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NASA to put up Nuclear Power Plant on Moon

Do you or a buddy know how to construct a uranium-fueled Nuclear reactor that will fit inside a 12-foot-long by 18-foot-wide (4-by-6-meter) rocket? Will you be able to complete the project by the end of the decade? If that’s the case, NASA and the US Department of Energy want to hear from you. According to a statement released on Nov. 19 by the Department of Energy’s Idaho National Laboratory (INL), the lab is collaborating with NASA to establish a “durable, high-power, sun-independent” fission reactor on the moon within the next 10 years.

The two organisations are presently seeking ideas from outside partners to help them get this ambitious initiative off the ground, with a deadline of February 19, 2022. According to agency experts, this hypothetical reactor would aid in transforming the moon into an interplanetary base for human space exploration, including future manned journeys to Mars. Some fundamental parameters are included in the request for bids.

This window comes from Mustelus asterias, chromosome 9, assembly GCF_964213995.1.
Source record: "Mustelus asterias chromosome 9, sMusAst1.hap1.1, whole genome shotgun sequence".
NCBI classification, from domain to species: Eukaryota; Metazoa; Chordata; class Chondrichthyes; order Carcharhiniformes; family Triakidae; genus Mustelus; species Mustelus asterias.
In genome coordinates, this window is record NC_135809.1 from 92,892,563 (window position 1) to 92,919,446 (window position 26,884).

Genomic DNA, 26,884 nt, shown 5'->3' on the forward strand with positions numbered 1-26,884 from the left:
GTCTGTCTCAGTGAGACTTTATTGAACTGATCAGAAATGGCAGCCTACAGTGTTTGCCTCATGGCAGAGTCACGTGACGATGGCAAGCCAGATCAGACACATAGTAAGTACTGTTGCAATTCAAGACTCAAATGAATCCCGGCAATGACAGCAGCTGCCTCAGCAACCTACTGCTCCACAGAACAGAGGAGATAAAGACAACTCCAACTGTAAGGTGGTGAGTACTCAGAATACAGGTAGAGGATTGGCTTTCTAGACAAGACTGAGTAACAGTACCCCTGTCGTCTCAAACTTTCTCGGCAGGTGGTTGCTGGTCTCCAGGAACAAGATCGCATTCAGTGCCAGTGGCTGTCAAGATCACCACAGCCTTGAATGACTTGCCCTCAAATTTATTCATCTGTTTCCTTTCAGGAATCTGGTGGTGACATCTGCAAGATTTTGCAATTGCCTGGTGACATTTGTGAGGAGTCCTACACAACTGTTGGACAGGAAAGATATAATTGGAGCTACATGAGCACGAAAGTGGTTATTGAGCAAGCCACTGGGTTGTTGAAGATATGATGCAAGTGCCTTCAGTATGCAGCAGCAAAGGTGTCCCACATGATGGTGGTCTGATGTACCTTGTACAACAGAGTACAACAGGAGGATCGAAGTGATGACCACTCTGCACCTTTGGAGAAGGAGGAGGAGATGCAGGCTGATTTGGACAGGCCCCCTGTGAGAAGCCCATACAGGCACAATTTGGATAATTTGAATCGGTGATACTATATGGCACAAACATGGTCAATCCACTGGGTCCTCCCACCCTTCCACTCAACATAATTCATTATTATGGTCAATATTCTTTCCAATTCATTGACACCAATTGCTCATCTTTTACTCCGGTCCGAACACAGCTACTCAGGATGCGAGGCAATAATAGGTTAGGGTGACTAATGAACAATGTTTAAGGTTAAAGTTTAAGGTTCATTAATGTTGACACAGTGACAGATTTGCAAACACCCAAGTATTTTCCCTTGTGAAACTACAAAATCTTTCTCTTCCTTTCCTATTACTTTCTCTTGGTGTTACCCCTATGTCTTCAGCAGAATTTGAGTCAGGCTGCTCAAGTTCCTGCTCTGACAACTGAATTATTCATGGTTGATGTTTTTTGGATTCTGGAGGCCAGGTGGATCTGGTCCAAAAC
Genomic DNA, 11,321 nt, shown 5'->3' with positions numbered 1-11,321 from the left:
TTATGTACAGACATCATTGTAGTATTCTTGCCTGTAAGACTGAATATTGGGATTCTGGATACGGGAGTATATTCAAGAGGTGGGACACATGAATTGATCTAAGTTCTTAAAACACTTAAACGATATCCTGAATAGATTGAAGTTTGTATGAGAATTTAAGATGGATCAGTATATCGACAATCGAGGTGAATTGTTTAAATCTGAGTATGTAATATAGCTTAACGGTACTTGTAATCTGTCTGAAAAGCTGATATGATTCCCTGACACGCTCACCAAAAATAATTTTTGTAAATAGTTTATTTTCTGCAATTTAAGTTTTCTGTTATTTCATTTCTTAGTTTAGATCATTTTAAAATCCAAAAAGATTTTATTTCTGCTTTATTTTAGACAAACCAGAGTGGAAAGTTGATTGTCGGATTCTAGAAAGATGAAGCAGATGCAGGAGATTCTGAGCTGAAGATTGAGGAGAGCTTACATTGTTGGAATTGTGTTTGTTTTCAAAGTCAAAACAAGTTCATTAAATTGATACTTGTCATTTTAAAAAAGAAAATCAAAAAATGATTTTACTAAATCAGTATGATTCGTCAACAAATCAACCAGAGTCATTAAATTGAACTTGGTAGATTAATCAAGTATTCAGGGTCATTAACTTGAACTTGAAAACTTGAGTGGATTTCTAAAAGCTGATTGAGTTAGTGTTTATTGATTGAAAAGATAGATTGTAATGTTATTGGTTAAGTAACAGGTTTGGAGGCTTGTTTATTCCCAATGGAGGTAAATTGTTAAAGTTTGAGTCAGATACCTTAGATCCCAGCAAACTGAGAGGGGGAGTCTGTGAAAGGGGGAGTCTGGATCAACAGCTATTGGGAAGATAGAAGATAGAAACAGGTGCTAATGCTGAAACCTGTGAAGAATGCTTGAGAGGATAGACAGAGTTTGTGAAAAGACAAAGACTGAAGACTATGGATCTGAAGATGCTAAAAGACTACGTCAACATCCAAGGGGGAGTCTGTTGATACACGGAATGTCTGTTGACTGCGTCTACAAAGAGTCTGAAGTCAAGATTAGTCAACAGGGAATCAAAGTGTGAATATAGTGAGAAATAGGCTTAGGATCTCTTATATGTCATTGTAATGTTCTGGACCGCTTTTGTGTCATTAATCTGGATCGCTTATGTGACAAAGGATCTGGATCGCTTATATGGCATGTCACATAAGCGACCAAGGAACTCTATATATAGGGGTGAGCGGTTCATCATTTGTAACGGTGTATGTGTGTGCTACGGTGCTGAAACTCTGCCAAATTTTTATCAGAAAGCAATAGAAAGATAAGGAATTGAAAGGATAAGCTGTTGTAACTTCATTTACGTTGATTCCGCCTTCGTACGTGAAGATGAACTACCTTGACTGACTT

The suggested reactor must be a uranium-fueled fission reactor, which means it must be capable of splitting heavy atomic Nuclear into lighter Nuclear while also releasing energy as a byproduct. Nuclear fusion, on the other hand, entails fusing two or more lighter atoms into one heavier one while simultaneously releasing energy. The reactor must weigh no more than 13,200 pounds (6,000 kilogrammes) and be small enough to fit into the rocket’s specifications.

The reactor will be built on Earth and then launched to the moon, where it will be required to generate 40 kilowatts of continuous electric power for a period of ten years. To keep the device cool, the reactor must include temperature controls. The solicitation comes as NASA ramps up its Artemis mission, which intends to establish a long-term human presence on the moon by the end of the decade.

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